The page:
MLB payroll leaders for 2018: Red Sox to pass Dodgers with highest payroll in baseball, Yankees seventh
Also, the Yankees' payroll continues to decline
The Associated Press has undertaken an analysis of likely Opening Day payrolls, and the Boston Red Sox are expected to knock the Los Angeles Dodgers out of the top spot, where the Dodgers have been for the last four years. Via the AP, here are the projected top five Opening Day payrolls for 2018 (payroll figures are approximate) ...
Next is the Angels at $170 million and then the Yankees at $167 million. As the AP notes, that figures to be the Yankees' lowest payroll since 2003 -- quite a feat, considering how MLB payrolls at the top tend to inflate -- and their lowest payroll ranking since way back yonder in 1992.
This is all by design, of course. The collective bargaining agreement between owners and players significantly increases the penalties for teams that exceed the $197 million competitive balance tax threshold (informally known as the luxury tax threshold), especially for repeat "offenders." By getting under the threshold for 2018, the Yankees and Dodgers will be able to reset their penalty scale in anticipation of spending big money on the free agent class of 2018-19 that will include the likes of Bryce Harper, Manny Machado, Josh Donaldson, and Clayton Kershaw (should the ace choose to exercise his opt-out). As for the Yankees, they were able to get under the threshold despite adding to the fold Giancarlo Stanton, Brandon Drury, and Neil Walker this past offseason.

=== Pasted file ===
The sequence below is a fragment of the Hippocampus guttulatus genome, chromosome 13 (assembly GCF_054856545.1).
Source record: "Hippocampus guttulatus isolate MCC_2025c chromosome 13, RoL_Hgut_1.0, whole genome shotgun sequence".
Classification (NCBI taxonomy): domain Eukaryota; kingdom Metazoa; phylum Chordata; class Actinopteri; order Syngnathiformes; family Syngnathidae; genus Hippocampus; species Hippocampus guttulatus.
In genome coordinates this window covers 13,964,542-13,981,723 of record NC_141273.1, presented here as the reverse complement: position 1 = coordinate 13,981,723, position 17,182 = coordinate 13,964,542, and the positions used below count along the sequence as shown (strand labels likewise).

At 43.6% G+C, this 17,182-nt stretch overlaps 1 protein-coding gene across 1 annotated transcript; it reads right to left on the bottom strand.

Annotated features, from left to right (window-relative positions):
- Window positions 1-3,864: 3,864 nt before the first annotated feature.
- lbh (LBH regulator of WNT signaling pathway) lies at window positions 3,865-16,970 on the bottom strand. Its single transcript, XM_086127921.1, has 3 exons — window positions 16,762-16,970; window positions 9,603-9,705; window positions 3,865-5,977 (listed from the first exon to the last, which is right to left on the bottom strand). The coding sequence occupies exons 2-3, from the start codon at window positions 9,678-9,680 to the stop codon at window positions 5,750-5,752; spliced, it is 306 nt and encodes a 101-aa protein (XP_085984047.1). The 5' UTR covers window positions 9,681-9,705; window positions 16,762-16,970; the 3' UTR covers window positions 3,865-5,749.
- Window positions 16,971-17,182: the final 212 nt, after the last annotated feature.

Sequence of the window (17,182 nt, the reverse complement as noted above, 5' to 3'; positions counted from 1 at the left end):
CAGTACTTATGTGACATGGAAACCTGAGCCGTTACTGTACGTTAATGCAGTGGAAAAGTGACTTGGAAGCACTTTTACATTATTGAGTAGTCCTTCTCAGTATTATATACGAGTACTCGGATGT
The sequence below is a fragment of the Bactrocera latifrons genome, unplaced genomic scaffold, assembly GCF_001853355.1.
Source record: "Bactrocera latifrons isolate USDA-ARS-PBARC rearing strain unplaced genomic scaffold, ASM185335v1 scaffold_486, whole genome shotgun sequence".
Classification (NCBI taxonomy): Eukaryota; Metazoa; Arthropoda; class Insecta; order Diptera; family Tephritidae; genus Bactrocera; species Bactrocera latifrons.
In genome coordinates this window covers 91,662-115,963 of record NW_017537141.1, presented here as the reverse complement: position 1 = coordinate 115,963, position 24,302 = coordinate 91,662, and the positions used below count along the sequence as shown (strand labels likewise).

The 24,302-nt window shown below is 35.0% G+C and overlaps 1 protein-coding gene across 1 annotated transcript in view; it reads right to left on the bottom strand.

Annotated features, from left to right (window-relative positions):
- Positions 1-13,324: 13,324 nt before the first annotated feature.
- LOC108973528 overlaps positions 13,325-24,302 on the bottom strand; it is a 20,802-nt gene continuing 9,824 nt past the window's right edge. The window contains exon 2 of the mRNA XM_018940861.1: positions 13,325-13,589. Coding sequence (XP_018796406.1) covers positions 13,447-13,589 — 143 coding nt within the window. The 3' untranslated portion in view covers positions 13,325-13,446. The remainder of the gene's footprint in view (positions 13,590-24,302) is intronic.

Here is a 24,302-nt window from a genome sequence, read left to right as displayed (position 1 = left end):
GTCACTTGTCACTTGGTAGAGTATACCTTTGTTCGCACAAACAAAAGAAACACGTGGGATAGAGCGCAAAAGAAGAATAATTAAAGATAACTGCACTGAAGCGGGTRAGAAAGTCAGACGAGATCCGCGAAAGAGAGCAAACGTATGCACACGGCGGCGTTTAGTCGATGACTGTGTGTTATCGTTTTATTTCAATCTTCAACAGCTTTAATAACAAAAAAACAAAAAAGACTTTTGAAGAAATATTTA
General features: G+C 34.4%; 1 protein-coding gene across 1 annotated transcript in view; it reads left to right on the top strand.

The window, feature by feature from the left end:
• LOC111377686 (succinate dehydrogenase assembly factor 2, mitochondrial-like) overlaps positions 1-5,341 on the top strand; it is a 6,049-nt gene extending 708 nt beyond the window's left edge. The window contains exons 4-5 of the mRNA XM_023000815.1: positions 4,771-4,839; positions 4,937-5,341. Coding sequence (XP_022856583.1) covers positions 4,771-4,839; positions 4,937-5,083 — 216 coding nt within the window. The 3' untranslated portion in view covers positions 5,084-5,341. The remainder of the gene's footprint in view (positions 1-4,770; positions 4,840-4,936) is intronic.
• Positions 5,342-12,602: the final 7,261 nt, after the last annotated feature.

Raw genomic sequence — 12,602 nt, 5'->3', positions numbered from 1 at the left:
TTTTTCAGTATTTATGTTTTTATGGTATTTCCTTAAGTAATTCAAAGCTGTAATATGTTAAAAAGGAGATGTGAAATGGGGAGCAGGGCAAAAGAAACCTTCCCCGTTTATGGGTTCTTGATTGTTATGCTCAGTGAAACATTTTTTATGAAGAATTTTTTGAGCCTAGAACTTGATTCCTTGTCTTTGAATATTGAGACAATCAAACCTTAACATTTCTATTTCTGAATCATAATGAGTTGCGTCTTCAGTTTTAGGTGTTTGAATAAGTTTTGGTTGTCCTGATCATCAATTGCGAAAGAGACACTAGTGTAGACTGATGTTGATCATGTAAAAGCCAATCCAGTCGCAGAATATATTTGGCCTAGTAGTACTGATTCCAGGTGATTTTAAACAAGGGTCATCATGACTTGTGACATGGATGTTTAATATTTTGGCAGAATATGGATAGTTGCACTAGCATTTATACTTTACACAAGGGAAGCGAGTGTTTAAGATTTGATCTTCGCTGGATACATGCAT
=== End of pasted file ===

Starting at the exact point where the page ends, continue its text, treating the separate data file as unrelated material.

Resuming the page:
As for the Red Sox, in 2018 they've got almost $100 million committed to just four players: David Price, the newly signed J.D. Martinez, Hanley Ramirez, and Dustin Pedroia. As well, if Hanley Ramirez's $22 million option vests, then the Sox will have more than $150 million in long-term salary for 2019.
On the other end of the continuum, the AP story also names the two clubs likely to have the lowest payrolls in 2018.
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